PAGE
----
Do the Lords have the stomach to fight the Trade Union Bill?

11 January 2016 By John Hendy QC and Professor Keith Ewing, Chair and President of the IER Today marks the House of Lords coming to grips with the government’s Trade Union Bill. The trade unions are campaigning to ‘Kill the Bill’ just as they did with the Conservatives’ Industrial Relations Bill 35 years ago, when Ted Heath was Prime Minister.

Commentary icon11 Jan 2016|Comment

Lord John Hendy KC

Chair of the Institute of Employment Rights

11 January 2016

By John Hendy QC and Professor Keith Ewing, Chair and President of the IER

Today marks the House of Lords coming to grips with the government’s Trade Union Bill. The trade unions are campaigning to ‘Kill the Bill’ just as they did with the Conservatives’ Industrial Relations Bill 35 years ago, when Ted Heath was Prime Minister.

The Bill has been widely condemned and seems to enjoy little support beyond Westminster and Whitehall. At a time when the government may need the goodwill of trade unions and trade unionists to deliver on the EU referendum, it seems particularly inopportune to be mounting an attack now on the financial security of trade unions, on diminishing their political and campaigning voice, while also imposing further restrictions on the right to strike.

Led by the TUC, unions have responded with a vigorous campaign against the Bill and won some notable concessions in the House of Commons. Police powers have been shaved, and the government has yielded to pressure, by withholding proposals to require unions to give notice to a State official of protest plans and anticipated social media use during the course of a dispute.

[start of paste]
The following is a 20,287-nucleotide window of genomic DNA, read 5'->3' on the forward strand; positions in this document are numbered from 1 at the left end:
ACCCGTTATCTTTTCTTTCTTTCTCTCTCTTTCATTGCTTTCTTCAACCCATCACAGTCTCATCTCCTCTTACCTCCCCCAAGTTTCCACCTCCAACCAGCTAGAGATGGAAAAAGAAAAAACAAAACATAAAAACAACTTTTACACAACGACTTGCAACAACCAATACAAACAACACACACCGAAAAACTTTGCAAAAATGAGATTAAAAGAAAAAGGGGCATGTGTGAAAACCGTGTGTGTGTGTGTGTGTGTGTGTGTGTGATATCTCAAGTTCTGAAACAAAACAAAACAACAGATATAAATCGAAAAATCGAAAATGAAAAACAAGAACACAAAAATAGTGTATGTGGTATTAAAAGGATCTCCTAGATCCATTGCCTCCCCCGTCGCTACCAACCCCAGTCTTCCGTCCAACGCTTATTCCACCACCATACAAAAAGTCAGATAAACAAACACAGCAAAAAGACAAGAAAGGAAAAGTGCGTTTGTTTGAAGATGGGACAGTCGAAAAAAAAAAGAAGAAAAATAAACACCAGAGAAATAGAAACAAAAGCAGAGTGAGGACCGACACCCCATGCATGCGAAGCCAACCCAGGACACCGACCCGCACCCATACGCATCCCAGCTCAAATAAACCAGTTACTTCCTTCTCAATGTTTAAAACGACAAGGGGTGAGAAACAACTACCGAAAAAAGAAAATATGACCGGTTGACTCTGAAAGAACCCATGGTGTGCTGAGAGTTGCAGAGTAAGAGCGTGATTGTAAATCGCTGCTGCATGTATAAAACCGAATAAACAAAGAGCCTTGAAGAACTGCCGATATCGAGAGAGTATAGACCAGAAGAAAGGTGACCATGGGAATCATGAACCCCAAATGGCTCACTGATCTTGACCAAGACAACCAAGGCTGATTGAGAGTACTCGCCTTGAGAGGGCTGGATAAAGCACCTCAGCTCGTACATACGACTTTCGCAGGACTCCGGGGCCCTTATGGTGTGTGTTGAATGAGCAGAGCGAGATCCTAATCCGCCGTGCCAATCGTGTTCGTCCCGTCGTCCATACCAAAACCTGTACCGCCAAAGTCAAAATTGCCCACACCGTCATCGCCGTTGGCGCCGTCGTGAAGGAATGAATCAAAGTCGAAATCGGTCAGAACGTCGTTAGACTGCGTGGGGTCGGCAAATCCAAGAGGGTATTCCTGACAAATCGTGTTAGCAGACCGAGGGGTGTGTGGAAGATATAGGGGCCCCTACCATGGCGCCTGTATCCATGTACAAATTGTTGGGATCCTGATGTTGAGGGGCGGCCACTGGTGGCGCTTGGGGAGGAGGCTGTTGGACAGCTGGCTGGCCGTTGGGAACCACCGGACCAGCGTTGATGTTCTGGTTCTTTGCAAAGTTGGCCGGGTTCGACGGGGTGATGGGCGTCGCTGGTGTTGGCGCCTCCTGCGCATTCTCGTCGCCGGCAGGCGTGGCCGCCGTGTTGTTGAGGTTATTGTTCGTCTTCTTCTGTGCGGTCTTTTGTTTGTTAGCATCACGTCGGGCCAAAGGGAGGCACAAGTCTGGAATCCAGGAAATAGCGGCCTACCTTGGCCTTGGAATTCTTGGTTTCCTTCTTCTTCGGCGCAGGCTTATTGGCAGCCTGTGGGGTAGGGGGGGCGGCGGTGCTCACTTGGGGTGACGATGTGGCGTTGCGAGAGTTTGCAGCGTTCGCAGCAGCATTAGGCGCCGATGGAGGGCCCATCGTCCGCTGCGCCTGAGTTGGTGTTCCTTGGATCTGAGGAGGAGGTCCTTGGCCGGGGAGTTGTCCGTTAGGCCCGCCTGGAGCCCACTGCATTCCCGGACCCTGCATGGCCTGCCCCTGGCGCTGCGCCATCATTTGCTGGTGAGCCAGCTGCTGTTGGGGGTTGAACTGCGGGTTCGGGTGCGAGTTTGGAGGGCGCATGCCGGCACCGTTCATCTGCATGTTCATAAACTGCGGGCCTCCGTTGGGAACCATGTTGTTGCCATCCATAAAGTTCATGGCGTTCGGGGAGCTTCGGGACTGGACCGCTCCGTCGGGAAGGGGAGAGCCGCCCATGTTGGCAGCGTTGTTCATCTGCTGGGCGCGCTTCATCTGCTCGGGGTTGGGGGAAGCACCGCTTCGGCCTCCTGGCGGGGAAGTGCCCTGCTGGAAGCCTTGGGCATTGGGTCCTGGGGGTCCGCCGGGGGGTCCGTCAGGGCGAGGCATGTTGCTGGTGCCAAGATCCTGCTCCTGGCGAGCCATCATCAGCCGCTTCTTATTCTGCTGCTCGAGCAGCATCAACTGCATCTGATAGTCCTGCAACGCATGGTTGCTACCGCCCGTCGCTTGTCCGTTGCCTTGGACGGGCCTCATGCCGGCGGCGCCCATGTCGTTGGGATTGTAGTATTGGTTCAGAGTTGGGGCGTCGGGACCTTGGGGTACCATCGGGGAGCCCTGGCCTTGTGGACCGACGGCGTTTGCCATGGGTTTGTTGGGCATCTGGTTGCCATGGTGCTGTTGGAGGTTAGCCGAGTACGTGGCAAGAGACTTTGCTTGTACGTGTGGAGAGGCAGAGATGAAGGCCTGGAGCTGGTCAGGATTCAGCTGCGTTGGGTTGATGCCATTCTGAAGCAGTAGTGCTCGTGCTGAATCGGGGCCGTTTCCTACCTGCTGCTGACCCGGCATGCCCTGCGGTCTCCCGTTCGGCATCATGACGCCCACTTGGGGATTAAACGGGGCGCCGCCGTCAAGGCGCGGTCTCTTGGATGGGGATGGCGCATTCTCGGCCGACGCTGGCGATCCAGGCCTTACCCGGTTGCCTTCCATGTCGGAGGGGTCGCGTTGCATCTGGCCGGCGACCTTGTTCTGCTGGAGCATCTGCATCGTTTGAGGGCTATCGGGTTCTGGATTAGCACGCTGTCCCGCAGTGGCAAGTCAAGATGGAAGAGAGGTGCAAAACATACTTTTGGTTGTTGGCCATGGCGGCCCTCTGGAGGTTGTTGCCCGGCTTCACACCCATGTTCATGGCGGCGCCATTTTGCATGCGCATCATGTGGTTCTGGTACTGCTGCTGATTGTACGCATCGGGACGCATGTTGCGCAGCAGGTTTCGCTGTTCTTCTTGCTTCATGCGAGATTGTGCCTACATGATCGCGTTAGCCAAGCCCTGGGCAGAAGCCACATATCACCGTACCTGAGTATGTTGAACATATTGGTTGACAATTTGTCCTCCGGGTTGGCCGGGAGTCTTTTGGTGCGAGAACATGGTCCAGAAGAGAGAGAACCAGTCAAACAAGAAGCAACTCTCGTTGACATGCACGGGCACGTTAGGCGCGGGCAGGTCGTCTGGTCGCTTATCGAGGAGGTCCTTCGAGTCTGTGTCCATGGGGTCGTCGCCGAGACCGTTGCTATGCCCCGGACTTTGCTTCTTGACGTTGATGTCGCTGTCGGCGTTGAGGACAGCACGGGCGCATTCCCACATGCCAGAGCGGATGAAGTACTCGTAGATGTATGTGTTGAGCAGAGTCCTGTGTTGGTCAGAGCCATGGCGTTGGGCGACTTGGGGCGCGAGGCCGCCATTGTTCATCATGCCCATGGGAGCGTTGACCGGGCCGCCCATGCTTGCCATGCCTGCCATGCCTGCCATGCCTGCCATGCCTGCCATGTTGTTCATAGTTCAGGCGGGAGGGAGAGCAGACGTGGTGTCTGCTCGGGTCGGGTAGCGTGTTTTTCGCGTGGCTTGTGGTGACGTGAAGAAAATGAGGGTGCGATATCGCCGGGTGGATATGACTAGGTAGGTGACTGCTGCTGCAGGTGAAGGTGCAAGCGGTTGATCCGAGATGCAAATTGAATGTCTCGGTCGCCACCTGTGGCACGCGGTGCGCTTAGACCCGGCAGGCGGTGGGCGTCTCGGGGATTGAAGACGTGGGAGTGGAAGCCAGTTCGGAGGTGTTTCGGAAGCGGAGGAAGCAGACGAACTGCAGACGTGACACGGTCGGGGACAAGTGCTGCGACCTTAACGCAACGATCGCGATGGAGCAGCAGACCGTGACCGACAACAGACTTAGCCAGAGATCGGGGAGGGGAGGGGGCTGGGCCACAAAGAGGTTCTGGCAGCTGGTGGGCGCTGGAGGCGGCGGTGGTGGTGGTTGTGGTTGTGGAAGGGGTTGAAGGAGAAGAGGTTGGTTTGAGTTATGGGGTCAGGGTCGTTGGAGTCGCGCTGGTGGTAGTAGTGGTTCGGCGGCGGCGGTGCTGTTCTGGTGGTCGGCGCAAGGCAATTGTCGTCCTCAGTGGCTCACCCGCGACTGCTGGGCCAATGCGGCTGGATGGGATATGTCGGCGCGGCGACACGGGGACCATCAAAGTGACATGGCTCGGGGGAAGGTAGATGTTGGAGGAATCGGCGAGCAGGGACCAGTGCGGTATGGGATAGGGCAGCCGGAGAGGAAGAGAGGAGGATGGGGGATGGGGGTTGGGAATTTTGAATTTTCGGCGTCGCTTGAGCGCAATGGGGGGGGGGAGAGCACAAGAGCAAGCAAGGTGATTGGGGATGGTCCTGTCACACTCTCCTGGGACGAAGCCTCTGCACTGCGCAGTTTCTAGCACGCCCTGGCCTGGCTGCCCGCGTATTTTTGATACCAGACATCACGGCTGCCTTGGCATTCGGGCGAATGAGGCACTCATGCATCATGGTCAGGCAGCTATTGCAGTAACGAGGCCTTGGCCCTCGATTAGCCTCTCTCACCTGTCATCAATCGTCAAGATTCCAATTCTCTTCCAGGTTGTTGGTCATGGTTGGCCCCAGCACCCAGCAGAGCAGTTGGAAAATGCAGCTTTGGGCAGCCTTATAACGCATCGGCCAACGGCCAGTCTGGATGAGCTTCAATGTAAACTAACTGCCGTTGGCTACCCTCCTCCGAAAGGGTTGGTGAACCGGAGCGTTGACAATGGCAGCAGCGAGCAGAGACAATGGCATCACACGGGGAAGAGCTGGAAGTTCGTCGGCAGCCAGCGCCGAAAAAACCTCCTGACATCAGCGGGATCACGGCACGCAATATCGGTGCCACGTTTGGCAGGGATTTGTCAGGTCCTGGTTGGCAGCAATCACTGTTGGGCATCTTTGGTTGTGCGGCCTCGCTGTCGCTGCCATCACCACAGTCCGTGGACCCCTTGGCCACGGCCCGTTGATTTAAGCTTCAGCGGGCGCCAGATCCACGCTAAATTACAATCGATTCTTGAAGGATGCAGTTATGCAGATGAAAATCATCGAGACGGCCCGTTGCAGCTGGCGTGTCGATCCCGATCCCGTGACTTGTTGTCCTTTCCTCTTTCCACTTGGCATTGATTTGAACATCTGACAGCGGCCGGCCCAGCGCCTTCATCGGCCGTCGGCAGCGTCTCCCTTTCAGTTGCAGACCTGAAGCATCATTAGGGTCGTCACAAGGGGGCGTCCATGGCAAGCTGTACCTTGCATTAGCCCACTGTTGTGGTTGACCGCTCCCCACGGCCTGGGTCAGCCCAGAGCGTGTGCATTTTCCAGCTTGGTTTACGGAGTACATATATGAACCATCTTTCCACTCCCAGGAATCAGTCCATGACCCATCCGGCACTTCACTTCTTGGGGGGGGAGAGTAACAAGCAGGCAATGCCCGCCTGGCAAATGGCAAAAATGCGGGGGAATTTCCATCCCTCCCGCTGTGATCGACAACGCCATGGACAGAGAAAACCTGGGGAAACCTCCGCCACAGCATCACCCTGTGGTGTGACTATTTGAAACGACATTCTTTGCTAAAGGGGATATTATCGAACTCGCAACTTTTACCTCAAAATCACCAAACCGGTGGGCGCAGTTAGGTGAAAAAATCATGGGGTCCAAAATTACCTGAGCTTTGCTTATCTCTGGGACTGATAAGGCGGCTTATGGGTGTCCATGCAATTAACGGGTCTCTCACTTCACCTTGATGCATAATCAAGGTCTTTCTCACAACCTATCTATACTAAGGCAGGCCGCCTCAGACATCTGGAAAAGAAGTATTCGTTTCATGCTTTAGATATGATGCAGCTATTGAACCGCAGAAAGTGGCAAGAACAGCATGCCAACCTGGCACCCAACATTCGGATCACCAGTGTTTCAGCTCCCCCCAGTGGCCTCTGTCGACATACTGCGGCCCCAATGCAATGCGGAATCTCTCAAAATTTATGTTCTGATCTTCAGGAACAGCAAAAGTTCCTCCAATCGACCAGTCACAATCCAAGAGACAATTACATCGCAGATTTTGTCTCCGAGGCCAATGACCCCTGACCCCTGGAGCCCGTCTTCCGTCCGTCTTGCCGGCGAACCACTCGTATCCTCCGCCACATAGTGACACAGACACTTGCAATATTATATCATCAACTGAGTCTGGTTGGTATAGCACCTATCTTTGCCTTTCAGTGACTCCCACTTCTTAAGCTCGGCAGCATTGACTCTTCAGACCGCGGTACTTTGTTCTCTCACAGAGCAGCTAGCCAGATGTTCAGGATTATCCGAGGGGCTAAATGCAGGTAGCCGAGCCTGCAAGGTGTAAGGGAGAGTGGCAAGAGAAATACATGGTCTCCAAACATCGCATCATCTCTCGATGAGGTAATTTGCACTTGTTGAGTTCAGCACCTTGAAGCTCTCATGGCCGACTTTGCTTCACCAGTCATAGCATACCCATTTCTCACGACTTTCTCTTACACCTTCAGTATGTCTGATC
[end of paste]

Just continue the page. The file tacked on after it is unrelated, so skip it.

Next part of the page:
But in truth these are minor victories: flea bites on the tail of the dog. This still leaves a monster that is in clear breach of Britain’s international legal obligations, by undermining freedom of association, the right to bargain collectively, and the right to strike. The UK has ratified these rights in the Conventions of the International Labour Organisation, the International Covenants on Civil and Political, and on Economic, Social and Cultural Rights, the European Social Charter, the Charter of Fundamental Rights of the EU and, of course, the European Convention on Human Rights.

Further concessions may nevertheless be secured in the House of Lords, where the focus will be the right of employers and unions to agree to ‘check off’ arrangements, whereby the employer deducts trade union dues from workers’ wages (with the consent of the workers in question), before passing the money over to the union. This is a convenient way for workers to pay their subs, but it is to be banned, without any adequate explanation.

Focus will also be on the new rules on the trade union political levy, the default position being changed in what is a clear and cynical attempt to reduce trade union funding of the Labour Party. This of course is not the only government attack on its opponents, the Bill coming soon after the Gagging Act 2014 cut the ability of unions to campaign in elections, and at the same time as Osborne’s decision to slash ‘Short’ money to parties in Parliament.

Finally, there is likely also to be renewed concern about the swingeing restrictions on the right to strike. Although there are many new restraints on strikes in the Bill, the headline issue is the requirement of a minimum 50% ballot turnout to legalise all disputes, and a minimum 40% support threshold in disputes in important public services. A core issue here is the continuing ban on the right of trade unions to hold secret ballots at the workplace.